This series of posts is about modifying a Walthers structure kit, their no. 3104, “Interstate Fuel & Oil,” to suit my layout space and also to alter some of its most distinctive features. The kit is very widely seen on layouts, and I wanted to make it less recognizable and also look less “out of the box.” The previous post in the series, Part 4, contains links to the first three posts, and can be found at this link: http://modelingthesp.blogspot.com/2017/01/modifying-interstate-oil-part-4.html .
In the present post, I want to wrap up this project. As I mentioned in Part 3, one segment of the kit is a very large base which supports three horizontal storage tanks and the truck loading dock. It was the wrong shape for my layout, and I divided it, first to separate the truck loading portion, then to reduce the number of horizontal tanks to two. (Part 3 can be seen here: http://modelingthesp.blogspot.com/2017/01/modifying-interstate-oil-part-3.html .) That left the separated parts to be completed.
First I finished the truck loading dock. This was largely built stock, but since my kit components can’t be positioned as intended in the kit, I decided I could not use all the kit piping. That in turn meant I had to figure out how to provide delivery piping to the truck dock. I used some of the kit pipe segments, fitted to work with a support block of concrete. The base for the dock was also painted a concrete color, to suggest a concrete pad under the structure. And I felt that the black color of the kit’s truck dock roof was too stark, so painted it the same gray as the other parts. Here’s a back view.
Second, as I showed in Part 3 (link in the second paragraph from the top of this post), I found the huge “weld seams” or joint
seams on the tankage to be very out of scale, and simply applied a file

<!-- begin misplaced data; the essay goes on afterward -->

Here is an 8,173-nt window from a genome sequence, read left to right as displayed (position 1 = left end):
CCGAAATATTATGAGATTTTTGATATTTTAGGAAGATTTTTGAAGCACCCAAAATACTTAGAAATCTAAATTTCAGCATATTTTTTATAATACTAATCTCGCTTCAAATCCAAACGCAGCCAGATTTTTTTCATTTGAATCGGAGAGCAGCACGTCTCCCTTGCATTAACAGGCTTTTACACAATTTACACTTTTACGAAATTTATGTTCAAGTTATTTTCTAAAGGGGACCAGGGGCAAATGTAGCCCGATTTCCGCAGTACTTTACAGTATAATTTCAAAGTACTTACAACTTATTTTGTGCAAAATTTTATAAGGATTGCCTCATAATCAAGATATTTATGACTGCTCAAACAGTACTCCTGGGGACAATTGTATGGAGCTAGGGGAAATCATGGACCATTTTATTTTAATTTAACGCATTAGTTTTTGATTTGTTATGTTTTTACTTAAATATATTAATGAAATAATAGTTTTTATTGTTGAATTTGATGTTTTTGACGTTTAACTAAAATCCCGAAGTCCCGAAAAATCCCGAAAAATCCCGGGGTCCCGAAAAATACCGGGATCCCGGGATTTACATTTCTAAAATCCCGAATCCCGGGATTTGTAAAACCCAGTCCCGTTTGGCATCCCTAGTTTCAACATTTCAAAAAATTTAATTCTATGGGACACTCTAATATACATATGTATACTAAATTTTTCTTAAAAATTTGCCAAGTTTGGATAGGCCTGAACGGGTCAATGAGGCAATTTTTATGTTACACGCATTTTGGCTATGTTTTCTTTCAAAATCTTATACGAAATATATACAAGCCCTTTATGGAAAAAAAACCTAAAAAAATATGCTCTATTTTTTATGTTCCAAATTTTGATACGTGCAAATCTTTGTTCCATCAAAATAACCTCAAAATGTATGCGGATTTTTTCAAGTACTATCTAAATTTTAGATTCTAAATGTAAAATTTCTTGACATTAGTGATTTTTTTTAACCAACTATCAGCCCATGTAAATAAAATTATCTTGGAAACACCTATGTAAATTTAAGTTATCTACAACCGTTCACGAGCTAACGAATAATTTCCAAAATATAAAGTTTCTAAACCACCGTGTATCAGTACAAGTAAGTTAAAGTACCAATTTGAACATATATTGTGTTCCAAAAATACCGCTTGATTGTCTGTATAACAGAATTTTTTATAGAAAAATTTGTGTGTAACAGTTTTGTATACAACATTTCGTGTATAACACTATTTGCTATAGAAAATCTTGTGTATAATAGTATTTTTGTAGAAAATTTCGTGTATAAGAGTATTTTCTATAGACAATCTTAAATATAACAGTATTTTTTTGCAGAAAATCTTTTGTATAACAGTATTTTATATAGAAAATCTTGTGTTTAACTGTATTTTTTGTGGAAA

to all of them before I assembled the tank segments. Once assembled, I painted the tanks with Tamiya “Corsa Gray,” their color no. PS-32. The base for all the horizontal tanks was painted a concrete color. In this photo, they still need to be weathered.
Third, I decided to make the vertical tanks for the kit a little shorter than what the kit directions suggest. That’s because the location of this Richfield dealership on my layout is such that tall tanks could obscure the track that runs behind the tanks. Note below that I used two styles of top vents. These tanks are also “Corsa Gray,” and also remain to be weathered.
These are considerably smaller than the tanks suggested in the kit instructions, which are seven segments high instead of four or five. But even the four-segment tank is a scale size of more than 13,000 gallons (each segment is about 3300 gallons), so neither of these is really a small tank (and both are larger than a transition-era tank car).
The warehouse and office building, shown completed in Part 4, has had appropriate signs added and a variety of drums placed on the loading platforms. These are not only the kit drums, which were molded in blue (some have received added stripes of Reefer Yellow),but also a few other drums, including a couple of Grandt Line drums. Here is the dealership temporarily placed in my layout town of Santa Rosalia. (You can click to enlarge.)
Richfield’s gravity unloading facility will be in front of the two horizontal tanks, with the pump house alongside. At right is the corner of the Coastal Citrus Association, a lemon packing house on the same spur, which has a PFE car spotted for loading.
The modifications I have made to this kit worked out as I planned, with what I feel is successful replacement of the kit’s distinctive round warehouse roof and the equally distinctive heavily ribbed tanks. And although the entire arrangement on the layout of the elements in this bulk oil dealership are not finalized, I have all the parts completed, and will experiment a while longer until I am convinced I have the best arrangement for my space. But I’m glad to get this far with my Richfield dealership.